Please note that I said over the decades, not decade. Fouldbrood was the most feared bee disease of the 1800's. Certainly that's not the case anymore with trachael mites, varroa, and CCD and many more diseases. Modern beekeeping methods have led to a proliferation and spread of disease among bee's. Do you need a citation to affirm this?
    I would agree that diseases were promoted faster by the distribution method with the shipment of bees, but I don't agree that diseases were proliferated by looking into the hives.

  8. #8
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    Default Re: Nest Scent...

    Quote Originally Posted by KeyBeeper View Post
    Fouldbrood was the most feared bee disease of the 1800's. Certainly that's not the case anymore with trachael mites, varroa, and CCD
    And it still would be if we didn't have tracheal and varroa mites, just like in the 1800's.

  9. #9
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    Default Re: Nest Scent...

    Quote Originally Posted by KeyBeeper View Post
    Funny to me how scientists who study ants are fully briefed in the importance of "nest scent", but with bee's, suddenly that's not a big deal. When money and honey production come into play - you don't hear from people who manage Lang's talk about "nest scent" or "retaining heat". I went to a beekeeping class last year and an instructor - a Phd in entomology that was speaking at the meeting encouraged beginning beekeepers to open the hive "early and often" so they could understand the bee's, and threw in "the bee's don't mind".
    Here's some research that backs up your (and my) belief.

    And BTW here's what C. P. Dadant said about foul brood in the late 19thC:

    "If anyone had asked us, twenty years ago, how much trouble might be expected from bee-diseases, we should probably have shrugged our shoulders and answered that they were very insignificant and hardly worthy of notice. For forty years after we began beekeeping the only disease we saw in the apiary was diarrhoea... from which the bees suffered more or less after a protracted winter, especially when their food was not of the best... Foul brood, in either of its two forms was entirely unknown to us. In 1903 the writer had to go as far away as Colorado to be able to see some rare samples of it... It was not until the spring of 1908 that we found it among our bees..."

    C P Dadant, System of Beekeeping, 1920
    The Barefoot Beekeeper http://www.biobees.com

  10. #10
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    Default Re: Nest Scent...

    It would be great to handle the hives twice a year.....stack on empty supers and take off full ones. If that was how I managed hives in this area, I'd be out of the bee business fast....courtesy of the wax moth and the small hive beetle.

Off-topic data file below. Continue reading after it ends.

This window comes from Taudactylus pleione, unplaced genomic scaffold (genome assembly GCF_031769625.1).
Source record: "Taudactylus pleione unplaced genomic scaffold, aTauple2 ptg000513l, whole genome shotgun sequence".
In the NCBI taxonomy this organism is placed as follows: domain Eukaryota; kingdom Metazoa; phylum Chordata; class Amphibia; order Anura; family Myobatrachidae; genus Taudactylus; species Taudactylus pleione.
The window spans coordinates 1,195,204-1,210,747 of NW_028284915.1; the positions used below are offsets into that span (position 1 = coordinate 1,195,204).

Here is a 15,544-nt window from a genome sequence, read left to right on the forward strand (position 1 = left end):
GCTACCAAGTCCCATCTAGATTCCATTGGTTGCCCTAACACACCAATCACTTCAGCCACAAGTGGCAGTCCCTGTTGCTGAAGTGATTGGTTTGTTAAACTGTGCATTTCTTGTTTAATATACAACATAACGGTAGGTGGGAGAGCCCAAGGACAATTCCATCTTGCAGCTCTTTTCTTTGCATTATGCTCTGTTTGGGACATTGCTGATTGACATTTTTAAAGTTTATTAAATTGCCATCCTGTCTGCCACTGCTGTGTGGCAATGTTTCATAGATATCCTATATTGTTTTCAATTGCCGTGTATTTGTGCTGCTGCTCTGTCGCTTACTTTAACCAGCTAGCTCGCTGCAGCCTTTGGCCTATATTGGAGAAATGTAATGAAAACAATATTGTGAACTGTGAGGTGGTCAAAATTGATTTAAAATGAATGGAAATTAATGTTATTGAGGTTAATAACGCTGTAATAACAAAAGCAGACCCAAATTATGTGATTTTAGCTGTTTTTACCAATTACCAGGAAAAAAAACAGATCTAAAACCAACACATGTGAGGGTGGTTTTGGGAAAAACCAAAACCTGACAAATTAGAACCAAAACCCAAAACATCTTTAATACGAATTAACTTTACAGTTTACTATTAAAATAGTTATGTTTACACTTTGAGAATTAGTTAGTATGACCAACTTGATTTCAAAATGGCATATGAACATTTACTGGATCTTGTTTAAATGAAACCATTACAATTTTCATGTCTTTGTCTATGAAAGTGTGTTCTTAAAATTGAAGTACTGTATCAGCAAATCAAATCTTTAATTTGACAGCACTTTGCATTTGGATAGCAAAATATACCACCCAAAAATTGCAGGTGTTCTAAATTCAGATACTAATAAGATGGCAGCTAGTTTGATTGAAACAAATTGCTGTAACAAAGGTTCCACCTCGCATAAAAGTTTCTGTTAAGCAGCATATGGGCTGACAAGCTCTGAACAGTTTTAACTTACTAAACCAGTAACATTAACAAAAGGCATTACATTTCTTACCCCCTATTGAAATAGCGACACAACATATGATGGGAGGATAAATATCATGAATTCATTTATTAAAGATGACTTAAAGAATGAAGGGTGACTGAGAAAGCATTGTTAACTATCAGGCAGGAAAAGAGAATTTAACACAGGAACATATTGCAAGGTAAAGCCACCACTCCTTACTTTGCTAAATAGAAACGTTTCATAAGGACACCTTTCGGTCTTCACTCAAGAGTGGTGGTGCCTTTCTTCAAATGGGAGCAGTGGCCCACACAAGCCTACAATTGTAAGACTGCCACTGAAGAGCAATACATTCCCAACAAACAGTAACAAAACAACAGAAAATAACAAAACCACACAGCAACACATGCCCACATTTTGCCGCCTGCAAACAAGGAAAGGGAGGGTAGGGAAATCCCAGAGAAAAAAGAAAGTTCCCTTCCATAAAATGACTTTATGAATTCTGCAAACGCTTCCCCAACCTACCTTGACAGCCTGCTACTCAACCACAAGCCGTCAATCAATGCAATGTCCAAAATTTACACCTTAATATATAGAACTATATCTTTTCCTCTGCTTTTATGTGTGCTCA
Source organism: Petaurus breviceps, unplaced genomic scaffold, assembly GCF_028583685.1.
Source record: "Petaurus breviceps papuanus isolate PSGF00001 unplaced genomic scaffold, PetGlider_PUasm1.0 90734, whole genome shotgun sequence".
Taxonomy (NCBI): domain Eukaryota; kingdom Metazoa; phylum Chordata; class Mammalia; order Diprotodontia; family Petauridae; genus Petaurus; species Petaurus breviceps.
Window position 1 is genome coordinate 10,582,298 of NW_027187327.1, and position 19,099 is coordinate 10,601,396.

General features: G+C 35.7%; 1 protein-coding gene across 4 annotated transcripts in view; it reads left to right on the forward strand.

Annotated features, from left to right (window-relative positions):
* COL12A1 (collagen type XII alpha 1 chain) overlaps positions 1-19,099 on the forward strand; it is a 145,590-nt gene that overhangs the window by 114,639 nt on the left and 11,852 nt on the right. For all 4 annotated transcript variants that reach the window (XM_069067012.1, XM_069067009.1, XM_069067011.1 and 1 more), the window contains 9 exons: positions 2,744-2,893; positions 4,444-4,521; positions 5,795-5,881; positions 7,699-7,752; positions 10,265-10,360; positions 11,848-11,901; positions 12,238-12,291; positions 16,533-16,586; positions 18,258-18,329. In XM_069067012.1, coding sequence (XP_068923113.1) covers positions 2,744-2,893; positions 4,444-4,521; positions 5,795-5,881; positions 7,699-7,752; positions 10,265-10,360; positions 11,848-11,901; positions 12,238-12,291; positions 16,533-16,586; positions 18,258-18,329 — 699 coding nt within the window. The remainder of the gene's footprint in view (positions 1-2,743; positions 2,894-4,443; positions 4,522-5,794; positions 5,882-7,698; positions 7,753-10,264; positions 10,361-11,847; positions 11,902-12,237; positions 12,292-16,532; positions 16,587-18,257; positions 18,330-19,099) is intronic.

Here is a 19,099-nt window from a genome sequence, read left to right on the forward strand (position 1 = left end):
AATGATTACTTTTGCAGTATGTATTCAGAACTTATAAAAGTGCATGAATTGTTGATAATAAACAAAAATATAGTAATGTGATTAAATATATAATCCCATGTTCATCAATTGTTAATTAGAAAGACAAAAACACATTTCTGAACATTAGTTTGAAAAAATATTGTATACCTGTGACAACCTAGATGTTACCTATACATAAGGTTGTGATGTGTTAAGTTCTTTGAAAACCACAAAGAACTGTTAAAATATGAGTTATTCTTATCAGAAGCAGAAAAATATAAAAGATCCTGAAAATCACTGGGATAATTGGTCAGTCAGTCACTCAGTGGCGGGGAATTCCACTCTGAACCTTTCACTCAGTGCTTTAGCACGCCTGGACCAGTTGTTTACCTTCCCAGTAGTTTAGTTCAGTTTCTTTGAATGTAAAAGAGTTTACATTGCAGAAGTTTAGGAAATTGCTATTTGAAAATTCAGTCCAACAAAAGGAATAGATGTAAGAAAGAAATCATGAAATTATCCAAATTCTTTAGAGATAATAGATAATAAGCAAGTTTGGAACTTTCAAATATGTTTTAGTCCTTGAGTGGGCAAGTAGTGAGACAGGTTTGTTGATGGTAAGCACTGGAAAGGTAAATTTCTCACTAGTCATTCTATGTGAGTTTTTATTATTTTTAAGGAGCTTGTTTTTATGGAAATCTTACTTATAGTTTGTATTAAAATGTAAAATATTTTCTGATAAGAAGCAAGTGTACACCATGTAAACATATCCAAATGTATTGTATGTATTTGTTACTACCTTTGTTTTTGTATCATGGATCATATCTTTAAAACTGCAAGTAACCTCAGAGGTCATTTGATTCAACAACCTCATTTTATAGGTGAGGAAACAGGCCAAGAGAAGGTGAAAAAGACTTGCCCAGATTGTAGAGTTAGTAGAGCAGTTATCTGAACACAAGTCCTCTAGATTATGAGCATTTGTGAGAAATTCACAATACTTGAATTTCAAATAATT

Like many others, I am beyond the notion that we can "keep bees naturally". You either leave them alone in their nests in the woods (and leave their honey alone, too) or you put a colony into a wooden box with some arrangement of frames for straight combs and managability. Once you do that, no claim for "natural beekeeping" can be made. So, what is the point of putting the colony into a box? ....HONEY PRODUCTION. If a person is only interested in "helping the bee population", he may buy bees by the pound and queens by the dozen and simple release them into nature.

    KeyBeeper...I'm going to go out on a limb here and guess that you either don't have bees or have just started and you are very interested in Warre hives. A Warre hive in this area wouldn't last two months and be very carefull with this management strategy in Georgia, too.
    "Lead, follow, or get out of they way". Thomas Paine

  11. #11
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    Default Re: Nest Scent...

    Quote Originally Posted by peletier View Post
    KeyBeeper...I'm going to go out on a limb here and guess that you either don't have bees or have just started and you are very interested in Warre hives. A Warre hive in this area wouldn't last two months and be very carefull with this management strategy in Georgia, too.
    Clearly you are convinced that typical management practices are best for you and that is fine, but have you tried a Warre hive in North Carolina or Georgia? Can you give us some more details on the experience you had? I certainly know of Warre beekeepers in the Southern US who are doing well. I keep 10 Warre hives in the Pacific Northwest and they are doing just fine as well. I don't use chemicals and I rarely open the hives. I do the same with my lone Langstroth hive and I just pulled 80lbs off of it a few weeks ago!

    Cheers,
    Matt

  12. #12
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    Default Re: Nest Scent...

    Hey Cackle,